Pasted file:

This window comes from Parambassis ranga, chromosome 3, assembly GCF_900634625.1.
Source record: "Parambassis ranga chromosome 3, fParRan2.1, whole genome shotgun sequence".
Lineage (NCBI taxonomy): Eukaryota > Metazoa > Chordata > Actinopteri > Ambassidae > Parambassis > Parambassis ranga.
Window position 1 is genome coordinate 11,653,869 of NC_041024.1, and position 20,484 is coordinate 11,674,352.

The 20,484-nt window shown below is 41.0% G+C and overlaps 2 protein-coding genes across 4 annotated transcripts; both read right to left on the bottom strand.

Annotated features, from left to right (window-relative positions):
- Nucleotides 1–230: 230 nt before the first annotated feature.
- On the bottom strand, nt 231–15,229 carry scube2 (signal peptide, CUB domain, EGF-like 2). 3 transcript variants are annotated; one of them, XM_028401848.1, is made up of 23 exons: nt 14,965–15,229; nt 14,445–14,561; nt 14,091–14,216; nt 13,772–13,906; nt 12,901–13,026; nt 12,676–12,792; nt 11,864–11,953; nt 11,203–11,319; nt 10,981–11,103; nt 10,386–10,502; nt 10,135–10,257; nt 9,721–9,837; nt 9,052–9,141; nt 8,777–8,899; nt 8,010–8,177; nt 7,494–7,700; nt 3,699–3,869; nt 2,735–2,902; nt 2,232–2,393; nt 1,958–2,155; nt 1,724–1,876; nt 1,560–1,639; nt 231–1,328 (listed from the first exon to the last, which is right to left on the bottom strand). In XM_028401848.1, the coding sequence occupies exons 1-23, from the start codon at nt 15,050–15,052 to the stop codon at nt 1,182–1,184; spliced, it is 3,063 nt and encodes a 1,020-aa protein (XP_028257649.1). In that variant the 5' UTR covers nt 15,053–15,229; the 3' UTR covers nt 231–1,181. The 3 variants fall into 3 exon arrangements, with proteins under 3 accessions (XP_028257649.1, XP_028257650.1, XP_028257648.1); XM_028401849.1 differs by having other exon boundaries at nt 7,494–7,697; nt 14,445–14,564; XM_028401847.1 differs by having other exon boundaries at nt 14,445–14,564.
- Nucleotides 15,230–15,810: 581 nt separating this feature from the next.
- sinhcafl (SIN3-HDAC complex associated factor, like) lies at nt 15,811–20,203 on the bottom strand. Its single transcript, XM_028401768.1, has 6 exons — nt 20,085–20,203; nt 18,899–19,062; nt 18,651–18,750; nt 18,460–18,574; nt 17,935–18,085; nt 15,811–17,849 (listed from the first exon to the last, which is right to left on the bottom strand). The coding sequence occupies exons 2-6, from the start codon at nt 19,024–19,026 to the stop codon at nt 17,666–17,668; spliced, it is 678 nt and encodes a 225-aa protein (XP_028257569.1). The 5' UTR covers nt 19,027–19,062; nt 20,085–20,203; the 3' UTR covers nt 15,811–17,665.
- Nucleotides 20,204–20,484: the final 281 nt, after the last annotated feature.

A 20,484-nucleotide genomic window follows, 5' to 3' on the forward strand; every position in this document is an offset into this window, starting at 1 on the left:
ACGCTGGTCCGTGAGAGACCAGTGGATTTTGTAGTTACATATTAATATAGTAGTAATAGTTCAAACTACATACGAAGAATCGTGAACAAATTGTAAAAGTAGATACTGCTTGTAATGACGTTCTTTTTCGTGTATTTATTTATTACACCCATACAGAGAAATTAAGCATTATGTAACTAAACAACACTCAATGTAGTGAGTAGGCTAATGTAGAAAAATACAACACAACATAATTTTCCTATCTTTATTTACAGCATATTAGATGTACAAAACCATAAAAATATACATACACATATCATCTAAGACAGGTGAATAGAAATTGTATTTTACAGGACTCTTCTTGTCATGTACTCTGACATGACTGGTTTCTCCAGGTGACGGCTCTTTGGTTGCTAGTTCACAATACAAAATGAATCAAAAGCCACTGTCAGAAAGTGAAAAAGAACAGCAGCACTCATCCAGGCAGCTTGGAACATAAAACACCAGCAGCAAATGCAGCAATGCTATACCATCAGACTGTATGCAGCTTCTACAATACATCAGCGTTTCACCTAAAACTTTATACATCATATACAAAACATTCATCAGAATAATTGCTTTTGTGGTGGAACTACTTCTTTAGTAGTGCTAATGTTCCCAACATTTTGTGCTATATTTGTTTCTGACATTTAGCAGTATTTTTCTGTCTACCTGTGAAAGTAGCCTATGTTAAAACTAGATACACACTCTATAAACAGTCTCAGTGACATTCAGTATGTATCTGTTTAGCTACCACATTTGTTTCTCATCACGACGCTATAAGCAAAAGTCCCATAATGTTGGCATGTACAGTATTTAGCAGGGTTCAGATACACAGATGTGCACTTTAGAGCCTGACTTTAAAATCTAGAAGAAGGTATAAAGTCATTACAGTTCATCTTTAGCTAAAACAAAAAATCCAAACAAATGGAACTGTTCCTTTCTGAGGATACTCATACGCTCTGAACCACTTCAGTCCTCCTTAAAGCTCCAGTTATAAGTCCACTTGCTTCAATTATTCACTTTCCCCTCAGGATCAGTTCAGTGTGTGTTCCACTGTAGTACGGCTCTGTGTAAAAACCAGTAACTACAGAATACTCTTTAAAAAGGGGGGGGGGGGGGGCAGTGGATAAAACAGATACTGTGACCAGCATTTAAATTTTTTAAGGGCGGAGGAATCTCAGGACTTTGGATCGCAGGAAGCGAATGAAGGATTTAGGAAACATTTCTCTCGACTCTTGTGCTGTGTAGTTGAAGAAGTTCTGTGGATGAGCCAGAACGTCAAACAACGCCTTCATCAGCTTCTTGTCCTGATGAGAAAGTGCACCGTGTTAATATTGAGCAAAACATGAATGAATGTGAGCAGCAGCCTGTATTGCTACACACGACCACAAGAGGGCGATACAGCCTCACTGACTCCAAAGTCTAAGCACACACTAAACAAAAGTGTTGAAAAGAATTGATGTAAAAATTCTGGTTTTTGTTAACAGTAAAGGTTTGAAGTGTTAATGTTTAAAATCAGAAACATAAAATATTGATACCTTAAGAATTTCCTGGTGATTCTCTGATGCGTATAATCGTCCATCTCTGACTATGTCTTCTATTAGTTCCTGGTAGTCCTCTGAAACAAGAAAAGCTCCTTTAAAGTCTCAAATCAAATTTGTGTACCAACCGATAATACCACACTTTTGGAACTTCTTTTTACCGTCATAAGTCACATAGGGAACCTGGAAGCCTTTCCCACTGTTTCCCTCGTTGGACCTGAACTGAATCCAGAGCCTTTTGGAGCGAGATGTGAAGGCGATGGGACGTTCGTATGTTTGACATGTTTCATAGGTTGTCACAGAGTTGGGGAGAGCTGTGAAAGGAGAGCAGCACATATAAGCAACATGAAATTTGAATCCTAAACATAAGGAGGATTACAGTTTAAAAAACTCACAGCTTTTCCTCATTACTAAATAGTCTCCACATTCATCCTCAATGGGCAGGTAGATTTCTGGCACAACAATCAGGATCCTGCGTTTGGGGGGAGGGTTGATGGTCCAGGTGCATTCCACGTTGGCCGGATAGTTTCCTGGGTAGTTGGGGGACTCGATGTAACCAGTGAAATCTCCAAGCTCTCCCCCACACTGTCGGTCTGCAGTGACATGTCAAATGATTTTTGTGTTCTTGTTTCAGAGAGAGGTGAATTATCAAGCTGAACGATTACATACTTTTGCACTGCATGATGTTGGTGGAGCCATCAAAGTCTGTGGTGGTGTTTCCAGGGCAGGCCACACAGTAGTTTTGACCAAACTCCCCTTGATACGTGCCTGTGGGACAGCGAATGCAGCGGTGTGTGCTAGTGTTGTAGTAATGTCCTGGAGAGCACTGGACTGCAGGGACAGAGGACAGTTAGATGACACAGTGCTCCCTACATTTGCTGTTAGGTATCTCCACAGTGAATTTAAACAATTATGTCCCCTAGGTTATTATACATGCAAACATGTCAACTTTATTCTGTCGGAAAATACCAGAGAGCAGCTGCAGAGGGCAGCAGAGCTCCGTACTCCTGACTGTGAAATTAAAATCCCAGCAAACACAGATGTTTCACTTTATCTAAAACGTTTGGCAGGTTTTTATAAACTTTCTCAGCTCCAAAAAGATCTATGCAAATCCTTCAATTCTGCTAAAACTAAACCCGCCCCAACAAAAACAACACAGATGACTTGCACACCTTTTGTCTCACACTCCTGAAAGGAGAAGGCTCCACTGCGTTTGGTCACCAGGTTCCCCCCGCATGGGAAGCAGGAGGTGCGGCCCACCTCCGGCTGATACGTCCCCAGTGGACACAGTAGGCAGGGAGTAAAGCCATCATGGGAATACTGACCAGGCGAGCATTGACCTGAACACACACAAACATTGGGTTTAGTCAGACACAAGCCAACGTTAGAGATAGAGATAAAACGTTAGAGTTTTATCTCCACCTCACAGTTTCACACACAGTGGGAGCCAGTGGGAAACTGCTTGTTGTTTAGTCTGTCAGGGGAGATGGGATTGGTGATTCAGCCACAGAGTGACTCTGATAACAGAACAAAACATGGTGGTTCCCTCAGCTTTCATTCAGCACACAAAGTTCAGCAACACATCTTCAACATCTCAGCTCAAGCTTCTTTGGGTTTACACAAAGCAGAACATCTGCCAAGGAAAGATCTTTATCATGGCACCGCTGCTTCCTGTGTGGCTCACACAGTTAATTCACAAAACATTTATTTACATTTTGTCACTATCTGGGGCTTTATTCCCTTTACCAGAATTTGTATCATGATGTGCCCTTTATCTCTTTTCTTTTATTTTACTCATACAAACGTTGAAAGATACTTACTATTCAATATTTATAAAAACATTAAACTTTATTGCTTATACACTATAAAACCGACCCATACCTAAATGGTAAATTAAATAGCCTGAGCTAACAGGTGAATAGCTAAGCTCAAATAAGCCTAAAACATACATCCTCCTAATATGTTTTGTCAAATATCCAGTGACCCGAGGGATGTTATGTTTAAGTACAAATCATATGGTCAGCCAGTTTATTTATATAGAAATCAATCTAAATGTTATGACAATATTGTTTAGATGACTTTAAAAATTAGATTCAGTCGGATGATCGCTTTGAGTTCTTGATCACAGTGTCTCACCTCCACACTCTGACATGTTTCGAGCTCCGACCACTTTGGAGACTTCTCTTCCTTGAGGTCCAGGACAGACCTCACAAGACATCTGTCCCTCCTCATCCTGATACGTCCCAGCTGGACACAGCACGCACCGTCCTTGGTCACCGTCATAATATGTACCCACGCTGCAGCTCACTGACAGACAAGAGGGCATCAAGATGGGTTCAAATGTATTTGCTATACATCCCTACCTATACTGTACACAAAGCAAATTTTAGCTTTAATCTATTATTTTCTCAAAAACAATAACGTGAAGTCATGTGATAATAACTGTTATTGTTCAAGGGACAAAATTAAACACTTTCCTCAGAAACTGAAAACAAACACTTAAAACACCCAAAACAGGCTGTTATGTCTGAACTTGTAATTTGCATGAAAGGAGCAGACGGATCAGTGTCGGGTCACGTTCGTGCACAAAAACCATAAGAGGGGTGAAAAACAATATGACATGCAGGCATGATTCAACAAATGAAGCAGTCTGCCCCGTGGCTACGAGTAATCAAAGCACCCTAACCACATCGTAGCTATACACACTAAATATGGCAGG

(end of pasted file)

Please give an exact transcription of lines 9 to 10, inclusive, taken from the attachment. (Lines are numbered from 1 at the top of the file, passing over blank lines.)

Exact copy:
- Nucleotides 15,230–15,810: 581 nt separating this feature from the next.
- sinhcafl (SIN3-HDAC complex associated factor, like) lies at nt 15,811–20,203 on the bottom strand. Its single transcript, XM_028401768.1, has 6 exons — nt 20,085–20,203; nt 18,899–19,062; nt 18,651–18,750; nt 18,460–18,574; nt 17,935–18,085; nt 15,811–17,849 (listed from the first exon to the last, which is right to left on the bottom strand). The coding sequence occupies exons 2-6, from the start codon at nt 19,024–19,026 to the stop codon at nt 17,666–17,668; spliced, it is 678 nt and encodes a 225-aa protein (XP_028257569.1). The 5' UTR covers nt 19,027–19,062; nt 20,085–20,203; the 3' UTR covers nt 15,811–17,665.